And also third-generation Navy man, senator, and presidential nominee John McCain who declared his support for President George W. Bush in 2007, saying, the Washington Post reported: “There’s only one commander in chief of the United States, and that’s George W. Bush.”

Now Donald Trump is getting the same treatment. Perhaps it’s no surprise that the Daily Mail, a popular newspaper in a country still headed by a monarch, would write

President Donald Trump sent a message to ex-FBI director James Comey and his detractors as he told Liberty University graduates that ‘nothing is more pathetic than being a critic’ during his first commencement address as the commander-in-chief of the United States.

But how about Democratic strategist Maria Cardona, writing in a Capitol Hill newspaper to mock President Trump’s historical ignorance:

How apropos that this famous and very fitting quote was likely used by the Abraham Lincoln, the president who actually was the commander-in-chief of the United States when the Civil War happened.

Oops.

And here also Tim Weiner, a Pulitzer Prize-winning reporter and author of “Legacy of Ashes: The History of the CIA”: “Our commander-in-chief has made a serious miscalculation.”

The Military Times should know better than to write, “Business mogul Donald Trump was sworn as the nation’s 45th commander in chief on Friday, promising to return government to the people and return American might to the international stage.”

Even Joy-Ann Reid, who hates Trump, gives him a title he doesn’t possess, declaring that Trump’s “greed and neediness and vaingloriousness have made our commander in chief a national security threat.”

In this time when we worry about threats to the Constitution and our liberal republican order, we need to remember the basics. 

This is a constitutional republic, and we don’t have a commander in chief. 

That’s an important distinction, and it’s disturbing that even candidates for the presidency miss it. Hillary Clinton may well have wanted to be commander in chief of the whole country, of you and me, and to direct us and our economic activities the way the president directs the officers and soldiers of the armed forces. But if so, she would have needed to propose an amendment to the Constitution—an amendment that would effectively make the rest of the Constitution irrelevant, since it was designed as a Constitution for a limited government of a free people.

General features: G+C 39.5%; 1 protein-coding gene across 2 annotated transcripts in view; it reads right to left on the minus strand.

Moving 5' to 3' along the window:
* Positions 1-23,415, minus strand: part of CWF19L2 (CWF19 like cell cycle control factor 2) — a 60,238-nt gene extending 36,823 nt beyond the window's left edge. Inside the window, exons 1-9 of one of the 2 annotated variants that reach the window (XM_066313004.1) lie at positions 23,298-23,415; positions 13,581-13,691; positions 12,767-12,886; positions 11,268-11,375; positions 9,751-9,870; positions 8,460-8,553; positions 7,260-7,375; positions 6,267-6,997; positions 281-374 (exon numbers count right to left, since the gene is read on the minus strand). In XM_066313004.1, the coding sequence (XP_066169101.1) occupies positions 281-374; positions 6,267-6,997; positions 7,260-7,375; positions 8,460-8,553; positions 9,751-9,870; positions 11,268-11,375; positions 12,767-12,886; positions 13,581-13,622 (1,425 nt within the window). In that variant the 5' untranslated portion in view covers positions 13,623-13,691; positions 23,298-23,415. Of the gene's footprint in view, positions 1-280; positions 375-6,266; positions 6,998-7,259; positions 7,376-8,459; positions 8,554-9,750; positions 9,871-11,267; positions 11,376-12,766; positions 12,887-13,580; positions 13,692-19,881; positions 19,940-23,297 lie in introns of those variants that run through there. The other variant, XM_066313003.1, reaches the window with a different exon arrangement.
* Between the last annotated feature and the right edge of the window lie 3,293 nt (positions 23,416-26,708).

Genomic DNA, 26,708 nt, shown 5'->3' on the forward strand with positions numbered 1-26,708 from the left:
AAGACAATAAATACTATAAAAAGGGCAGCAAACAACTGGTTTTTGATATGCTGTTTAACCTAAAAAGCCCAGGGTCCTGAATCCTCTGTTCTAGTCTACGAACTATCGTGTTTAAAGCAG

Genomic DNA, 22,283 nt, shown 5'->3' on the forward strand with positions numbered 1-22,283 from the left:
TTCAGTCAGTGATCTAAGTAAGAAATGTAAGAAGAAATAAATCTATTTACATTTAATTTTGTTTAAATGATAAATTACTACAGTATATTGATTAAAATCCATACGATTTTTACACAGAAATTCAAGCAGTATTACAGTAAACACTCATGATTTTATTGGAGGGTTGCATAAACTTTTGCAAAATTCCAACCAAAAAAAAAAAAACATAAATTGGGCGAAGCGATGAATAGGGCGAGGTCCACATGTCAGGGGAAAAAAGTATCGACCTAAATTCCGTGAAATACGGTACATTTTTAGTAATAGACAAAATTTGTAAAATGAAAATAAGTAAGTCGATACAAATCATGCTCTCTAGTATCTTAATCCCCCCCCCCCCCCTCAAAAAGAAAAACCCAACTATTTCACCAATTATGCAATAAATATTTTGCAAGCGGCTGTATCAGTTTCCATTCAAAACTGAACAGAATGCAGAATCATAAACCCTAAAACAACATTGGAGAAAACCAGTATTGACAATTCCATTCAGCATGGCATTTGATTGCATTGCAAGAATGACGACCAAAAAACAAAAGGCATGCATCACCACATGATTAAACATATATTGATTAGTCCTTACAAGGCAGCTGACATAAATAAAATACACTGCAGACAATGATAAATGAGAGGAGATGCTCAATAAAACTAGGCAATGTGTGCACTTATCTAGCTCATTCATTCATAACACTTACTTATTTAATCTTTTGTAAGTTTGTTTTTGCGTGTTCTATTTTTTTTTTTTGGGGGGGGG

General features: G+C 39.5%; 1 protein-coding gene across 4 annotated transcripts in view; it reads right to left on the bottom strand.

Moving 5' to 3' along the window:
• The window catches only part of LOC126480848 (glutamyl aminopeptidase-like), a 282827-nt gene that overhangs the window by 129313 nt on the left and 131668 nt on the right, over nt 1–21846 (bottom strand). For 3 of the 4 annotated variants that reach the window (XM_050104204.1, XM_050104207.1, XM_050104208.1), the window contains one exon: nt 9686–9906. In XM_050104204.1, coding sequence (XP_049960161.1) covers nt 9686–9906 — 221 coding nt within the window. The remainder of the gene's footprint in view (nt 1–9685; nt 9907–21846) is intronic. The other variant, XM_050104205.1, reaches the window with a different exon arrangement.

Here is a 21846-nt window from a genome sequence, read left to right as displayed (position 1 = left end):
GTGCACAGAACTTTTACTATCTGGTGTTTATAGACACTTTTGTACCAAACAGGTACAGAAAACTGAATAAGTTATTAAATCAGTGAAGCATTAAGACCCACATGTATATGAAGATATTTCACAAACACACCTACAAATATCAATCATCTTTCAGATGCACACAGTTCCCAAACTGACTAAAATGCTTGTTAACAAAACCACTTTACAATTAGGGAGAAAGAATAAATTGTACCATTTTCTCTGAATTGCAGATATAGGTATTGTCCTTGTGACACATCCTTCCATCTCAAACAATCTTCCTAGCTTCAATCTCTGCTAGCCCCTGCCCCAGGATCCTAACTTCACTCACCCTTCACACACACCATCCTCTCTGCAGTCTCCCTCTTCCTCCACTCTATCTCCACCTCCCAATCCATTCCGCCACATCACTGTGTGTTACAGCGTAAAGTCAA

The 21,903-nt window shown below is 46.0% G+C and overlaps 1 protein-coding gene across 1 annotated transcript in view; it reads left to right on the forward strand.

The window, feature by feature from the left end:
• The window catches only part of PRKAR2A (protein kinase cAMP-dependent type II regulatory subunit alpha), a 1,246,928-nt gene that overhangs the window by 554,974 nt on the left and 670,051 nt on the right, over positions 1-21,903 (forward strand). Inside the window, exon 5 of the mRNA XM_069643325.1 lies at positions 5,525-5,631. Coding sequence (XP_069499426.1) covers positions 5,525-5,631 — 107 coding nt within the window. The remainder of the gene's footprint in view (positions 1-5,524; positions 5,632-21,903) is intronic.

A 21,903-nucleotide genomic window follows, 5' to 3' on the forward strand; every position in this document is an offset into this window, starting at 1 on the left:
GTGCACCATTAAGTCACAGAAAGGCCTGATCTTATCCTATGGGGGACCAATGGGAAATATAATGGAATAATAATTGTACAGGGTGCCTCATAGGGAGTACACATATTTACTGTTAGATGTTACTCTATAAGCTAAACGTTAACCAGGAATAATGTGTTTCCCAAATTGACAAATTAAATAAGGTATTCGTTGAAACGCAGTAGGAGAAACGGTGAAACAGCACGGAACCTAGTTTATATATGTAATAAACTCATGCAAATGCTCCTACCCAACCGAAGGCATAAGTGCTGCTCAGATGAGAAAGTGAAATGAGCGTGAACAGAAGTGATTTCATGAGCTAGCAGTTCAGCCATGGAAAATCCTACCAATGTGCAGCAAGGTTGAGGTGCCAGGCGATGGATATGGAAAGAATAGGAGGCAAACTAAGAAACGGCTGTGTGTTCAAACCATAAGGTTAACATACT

Donald Trump is not my commander in chief. Neither was Barack Obama. Each was elected president, charged with leading the executive branch of the federal government.

Posted on May 15, 2017  Posted to Cato@Liberty

Endless War in Afghanistan and Colombia

Two front-page stories in the Washington Post today tell a depressing story:

President Trump’s most senior military and foreign policy advisers have proposed a major shift in strategy in Afghanistan that would effectively put the United States back on a war footing with the Taliban…more than 15 years after U.S. forces first arrived there.

Seventeen years and $10 billion after the U.S. government launched the counternarcotics and security package known as Plan Colombia, America’s closest drug-war ally is covered with more than 460,000 acres of coca. Colombian farmers have never grown so much, not even when Pablo Escobar ruled the drug trade. 

There are high school students about to register for the draft who have never known a United States not at war in Afghanistan and Iraq. And of course the policy of drug prohibition has now lasted more than a century, though the specific Colombian effort began only under President Clinton around 1998, getting underway in 2000.